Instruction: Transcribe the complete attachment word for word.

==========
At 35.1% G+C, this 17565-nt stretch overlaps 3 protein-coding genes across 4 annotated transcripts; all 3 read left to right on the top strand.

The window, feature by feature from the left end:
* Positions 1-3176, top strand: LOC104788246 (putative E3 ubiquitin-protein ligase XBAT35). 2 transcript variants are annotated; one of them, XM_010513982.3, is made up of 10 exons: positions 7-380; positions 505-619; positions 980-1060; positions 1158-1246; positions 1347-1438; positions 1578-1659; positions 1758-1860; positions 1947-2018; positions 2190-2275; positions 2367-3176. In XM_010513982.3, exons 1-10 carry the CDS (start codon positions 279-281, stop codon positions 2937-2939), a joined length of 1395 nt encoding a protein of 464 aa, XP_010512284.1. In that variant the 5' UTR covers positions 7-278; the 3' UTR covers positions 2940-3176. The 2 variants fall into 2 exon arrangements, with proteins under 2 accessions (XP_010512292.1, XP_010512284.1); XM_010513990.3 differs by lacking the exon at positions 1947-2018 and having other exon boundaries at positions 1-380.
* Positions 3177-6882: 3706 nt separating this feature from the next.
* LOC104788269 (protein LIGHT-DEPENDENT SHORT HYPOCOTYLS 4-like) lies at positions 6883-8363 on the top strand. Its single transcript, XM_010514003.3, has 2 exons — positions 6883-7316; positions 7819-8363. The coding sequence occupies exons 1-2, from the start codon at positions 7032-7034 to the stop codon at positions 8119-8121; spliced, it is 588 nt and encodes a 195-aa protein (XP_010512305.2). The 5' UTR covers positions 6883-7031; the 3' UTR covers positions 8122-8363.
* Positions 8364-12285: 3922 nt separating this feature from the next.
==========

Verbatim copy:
At 35.1% G+C, this 17565-nt stretch overlaps 3 protein-coding genes across 4 annotated transcripts; all 3 read left to right on the top strand.

The window, feature by feature from the left end:
* Positions 1-3176, top strand: LOC104788246 (putative E3 ubiquitin-protein ligase XBAT35). 2 transcript variants are annotated; one of them, XM_010513982.3, is made up of 10 exons: positions 7-380; positions 505-619; positions 980-1060; positions 1158-1246; positions 1347-1438; positions 1578-1659; positions 1758-1860; positions 1947-2018; positions 2190-2275; positions 2367-3176. In XM_010513982.3, exons 1-10 carry the CDS (start codon positions 279-281, stop codon positions 2937-2939), a joined length of 1395 nt encoding a protein of 464 aa, XP_010512284.1. In that variant the 5' UTR covers positions 7-278; the 3' UTR covers positions 2940-3176. The 2 variants fall into 2 exon arrangements, with proteins under 2 accessions (XP_010512292.1, XP_010512284.1); XM_010513990.3 differs by lacking the exon at positions 1947-2018 and having other exon boundaries at positions 1-380.
* Positions 3177-6882: 3706 nt separating this feature from the next.
* LOC104788269 (protein LIGHT-DEPENDENT SHORT HYPOCOTYLS 4-like) lies at positions 6883-8363 on the top strand. Its single transcript, XM_010514003.3, has 2 exons — positions 6883-7316; positions 7819-8363. The coding sequence occupies exons 1-2, from the start codon at positions 7032-7034 to the stop codon at positions 8119-8121; spliced, it is 588 nt and encodes a 195-aa protein (XP_010512305.2). The 5' UTR covers positions 6883-7031; the 3' UTR covers positions 8122-8363.
* Positions 8364-12285: 3922 nt separating this feature from the next.